If Solid were a transportation network for trains, buses, or cars, then E2EE would be equivalent to individuals having a personal storage box secured with a key. The Solid Protocol aims to define rules and implementations for secure exchange of data, just as transportation networks have been designed for thousands of years based on considerations of efficiency and personal safety. Within a transit network of cars, each one can carry personal documents and assets within a protected glovebox, ensuring that data reaches its destination safely, much like Solid's goal for secure data exchange.

Likewise, E2EE operates as a specific implementation detail within the wider Solid framework for data safety, becoming progressively standard and even mandatory for data protection during transit. Solid goes further than E2EE by providing heightened security through diverse implementation choices and broader values, such as storage encryption and processing encryption, empowering users with greater control over safety measures relevant to their data. Users deposit their data into their Solid Pod, and E2EE can be configured so only the user preferences (e.g. authorized applications, services) have access to the encrypted data on a constantly monitored basis, and only ever transmitted securely with HTTPS or similar.

Conclusion: Enabling different balances through choice

There was a time when end-to-end encryption became advertised as the most compelling path to achieve a sense of security. Decades of failures later, we have learned that, while crucial in some cases, it is not sufficient as a true measure of safety. People should not be blindsided by E2EE’s gains since 1992 to the extent that they overlook significant harm and losses until it’s too late to prevent or respond appropriately to them.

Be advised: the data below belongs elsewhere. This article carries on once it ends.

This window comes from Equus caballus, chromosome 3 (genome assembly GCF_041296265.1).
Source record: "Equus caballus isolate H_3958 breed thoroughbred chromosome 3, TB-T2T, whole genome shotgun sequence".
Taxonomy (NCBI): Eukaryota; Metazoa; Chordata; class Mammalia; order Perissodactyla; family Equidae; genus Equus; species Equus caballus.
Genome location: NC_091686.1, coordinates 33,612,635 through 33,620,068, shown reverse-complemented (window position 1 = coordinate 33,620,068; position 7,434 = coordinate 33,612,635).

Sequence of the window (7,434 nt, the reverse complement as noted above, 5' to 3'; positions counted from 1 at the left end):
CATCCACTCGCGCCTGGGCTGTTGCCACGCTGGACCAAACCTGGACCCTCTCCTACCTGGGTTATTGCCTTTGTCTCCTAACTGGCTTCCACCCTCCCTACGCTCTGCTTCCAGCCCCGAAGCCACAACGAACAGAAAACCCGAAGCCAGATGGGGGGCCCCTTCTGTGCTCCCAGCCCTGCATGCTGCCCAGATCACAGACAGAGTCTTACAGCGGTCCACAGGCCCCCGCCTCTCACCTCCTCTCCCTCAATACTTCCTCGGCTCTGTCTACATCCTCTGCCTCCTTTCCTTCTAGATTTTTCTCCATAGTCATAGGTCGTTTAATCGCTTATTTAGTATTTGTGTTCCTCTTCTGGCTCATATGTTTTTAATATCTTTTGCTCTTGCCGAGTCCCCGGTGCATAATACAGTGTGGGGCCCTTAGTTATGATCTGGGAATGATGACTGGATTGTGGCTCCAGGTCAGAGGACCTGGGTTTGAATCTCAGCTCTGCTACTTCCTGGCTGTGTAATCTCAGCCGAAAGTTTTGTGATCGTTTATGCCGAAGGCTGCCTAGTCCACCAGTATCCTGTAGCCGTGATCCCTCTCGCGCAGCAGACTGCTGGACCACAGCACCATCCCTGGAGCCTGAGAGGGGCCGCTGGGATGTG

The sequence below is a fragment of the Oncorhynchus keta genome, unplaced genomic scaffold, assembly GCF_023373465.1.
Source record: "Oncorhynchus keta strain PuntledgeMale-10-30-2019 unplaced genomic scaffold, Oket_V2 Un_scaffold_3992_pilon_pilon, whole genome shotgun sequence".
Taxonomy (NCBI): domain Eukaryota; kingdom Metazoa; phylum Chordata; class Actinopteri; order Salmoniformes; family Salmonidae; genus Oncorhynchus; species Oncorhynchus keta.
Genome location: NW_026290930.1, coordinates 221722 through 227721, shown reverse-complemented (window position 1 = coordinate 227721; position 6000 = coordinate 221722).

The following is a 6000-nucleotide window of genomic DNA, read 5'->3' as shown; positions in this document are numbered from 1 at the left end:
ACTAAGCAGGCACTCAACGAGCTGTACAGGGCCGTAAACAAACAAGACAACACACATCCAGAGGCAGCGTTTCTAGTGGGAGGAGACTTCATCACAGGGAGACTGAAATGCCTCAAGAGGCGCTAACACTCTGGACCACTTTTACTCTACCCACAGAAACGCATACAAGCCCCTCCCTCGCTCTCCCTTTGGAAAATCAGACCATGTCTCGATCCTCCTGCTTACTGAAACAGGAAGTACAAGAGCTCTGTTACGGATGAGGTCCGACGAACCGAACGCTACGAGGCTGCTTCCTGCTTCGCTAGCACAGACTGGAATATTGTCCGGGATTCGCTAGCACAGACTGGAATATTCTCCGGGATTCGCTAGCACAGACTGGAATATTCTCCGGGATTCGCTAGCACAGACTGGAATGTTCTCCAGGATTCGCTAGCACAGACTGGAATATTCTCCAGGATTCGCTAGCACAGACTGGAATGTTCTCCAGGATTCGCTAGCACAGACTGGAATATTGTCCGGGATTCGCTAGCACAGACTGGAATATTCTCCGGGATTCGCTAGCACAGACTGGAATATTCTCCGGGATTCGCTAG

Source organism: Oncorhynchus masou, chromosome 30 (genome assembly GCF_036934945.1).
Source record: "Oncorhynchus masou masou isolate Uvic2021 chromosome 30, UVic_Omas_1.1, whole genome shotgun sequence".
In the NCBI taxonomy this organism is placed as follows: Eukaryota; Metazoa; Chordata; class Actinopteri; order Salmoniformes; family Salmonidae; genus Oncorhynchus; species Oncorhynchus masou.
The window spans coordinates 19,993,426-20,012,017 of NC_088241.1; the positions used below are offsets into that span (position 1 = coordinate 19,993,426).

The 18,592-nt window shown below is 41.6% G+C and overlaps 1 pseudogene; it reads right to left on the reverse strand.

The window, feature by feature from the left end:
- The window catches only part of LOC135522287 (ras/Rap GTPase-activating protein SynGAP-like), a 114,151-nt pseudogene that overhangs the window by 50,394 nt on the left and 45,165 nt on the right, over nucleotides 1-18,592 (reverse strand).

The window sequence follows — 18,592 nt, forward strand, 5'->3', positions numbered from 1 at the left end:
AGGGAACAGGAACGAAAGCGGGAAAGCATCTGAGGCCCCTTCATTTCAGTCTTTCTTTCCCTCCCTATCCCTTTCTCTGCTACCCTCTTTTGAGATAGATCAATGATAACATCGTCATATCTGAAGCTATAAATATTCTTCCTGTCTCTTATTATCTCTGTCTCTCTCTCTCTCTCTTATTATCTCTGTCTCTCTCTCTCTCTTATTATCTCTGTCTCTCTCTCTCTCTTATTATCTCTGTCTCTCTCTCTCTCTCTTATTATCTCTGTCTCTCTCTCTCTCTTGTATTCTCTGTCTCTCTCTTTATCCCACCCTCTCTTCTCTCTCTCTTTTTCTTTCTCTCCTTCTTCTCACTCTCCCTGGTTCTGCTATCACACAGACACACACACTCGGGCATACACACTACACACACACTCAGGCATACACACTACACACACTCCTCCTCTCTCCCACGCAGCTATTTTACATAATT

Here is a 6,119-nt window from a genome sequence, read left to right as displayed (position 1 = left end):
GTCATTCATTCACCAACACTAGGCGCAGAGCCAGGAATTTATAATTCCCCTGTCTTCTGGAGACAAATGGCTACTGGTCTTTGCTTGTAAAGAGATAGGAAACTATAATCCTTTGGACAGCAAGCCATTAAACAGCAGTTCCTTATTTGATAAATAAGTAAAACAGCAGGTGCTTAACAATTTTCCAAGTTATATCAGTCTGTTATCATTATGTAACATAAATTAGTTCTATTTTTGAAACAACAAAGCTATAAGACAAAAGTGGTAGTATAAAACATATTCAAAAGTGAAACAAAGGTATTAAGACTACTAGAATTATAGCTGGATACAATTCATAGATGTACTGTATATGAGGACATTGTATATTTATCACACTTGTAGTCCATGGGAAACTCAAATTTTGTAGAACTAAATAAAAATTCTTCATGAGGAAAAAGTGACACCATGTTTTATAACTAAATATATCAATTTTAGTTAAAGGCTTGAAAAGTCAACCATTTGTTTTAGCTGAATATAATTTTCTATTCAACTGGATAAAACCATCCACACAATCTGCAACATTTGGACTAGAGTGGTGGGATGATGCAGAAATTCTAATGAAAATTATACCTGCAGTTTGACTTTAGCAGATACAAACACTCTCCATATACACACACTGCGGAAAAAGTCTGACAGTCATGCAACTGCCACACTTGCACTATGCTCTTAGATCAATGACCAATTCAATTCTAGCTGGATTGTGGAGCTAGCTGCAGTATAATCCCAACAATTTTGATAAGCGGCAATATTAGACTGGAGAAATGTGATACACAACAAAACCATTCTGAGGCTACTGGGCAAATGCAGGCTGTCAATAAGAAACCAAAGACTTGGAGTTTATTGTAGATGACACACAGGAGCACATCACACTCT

Our viewpoint has always been that we should accommodate the relative position of data owners who need protection, within absolute concepts of safety from harm. Sometimes you feel comfortable giving a family member or friend the key to your house in case of an emergency. And sometimes, you will trust a plumber or housekeeper  with a key. The choice to do so, or not to do so, comes with nuance and also changes over time from experience. The same goes for your data, except that Solid allows you to make such decisions in a much more granular way for your own Pod in an ongoing and flexible way. Your choices can be different for each piece of data, for each different purpose, relative to the latest need, so you are able to create much more specific access keys whenever necessary.

After all, personal security is about striking the right balance for an individual within their groups and commitments, and Inrupt’s goal is to empower people by keeping data safe in the most meaningful and human-centric ways possible.

Appendix: Encryption in ESS today

E2EE is one of the many tools in a security toolbox. Here are some other aspects of encryption that can be used with the Enterprise Solid Server (ESS) today:

  • Hardware (Full Disk) Encryption: The system hardware itself or the operating system disk management may offer encryption of everything stored on physical media.
  • Container or Volume Encryption: The operating system or the volume management system may offer encryption of everything stored within containers/volumes, allowing for a more granular key control than hardware level. For example, if using Amazon Elastic Block Store (EBS), encrypt the EBS.
  • Database Encryption: The database may offer encryption of everything it stores, allowing for a more granular key control than container or volume. When using cloud-managed database services, refer to the key management guidelines provided by the offering.
  • File/Folder or Field-level Encryption: The operating system or database may offer encryption at the individual folder, file, or even field-level. This provides a highly granular key control, as decryption can be required for every field based on unique keys.
  • Application Encryption: Applications may be written so that encryption happens before data reaches the aforementioned layers, with keys managed entirely outside the service or system that is storing the data.
  • Messaging System Encryption: ESS’ services communicate with each other by sending messages through Kafka. Many Kafka deployments already offer data encryption at rest. In addition to this protection, ESS can be configured to encrypt all messages sent to Kafka.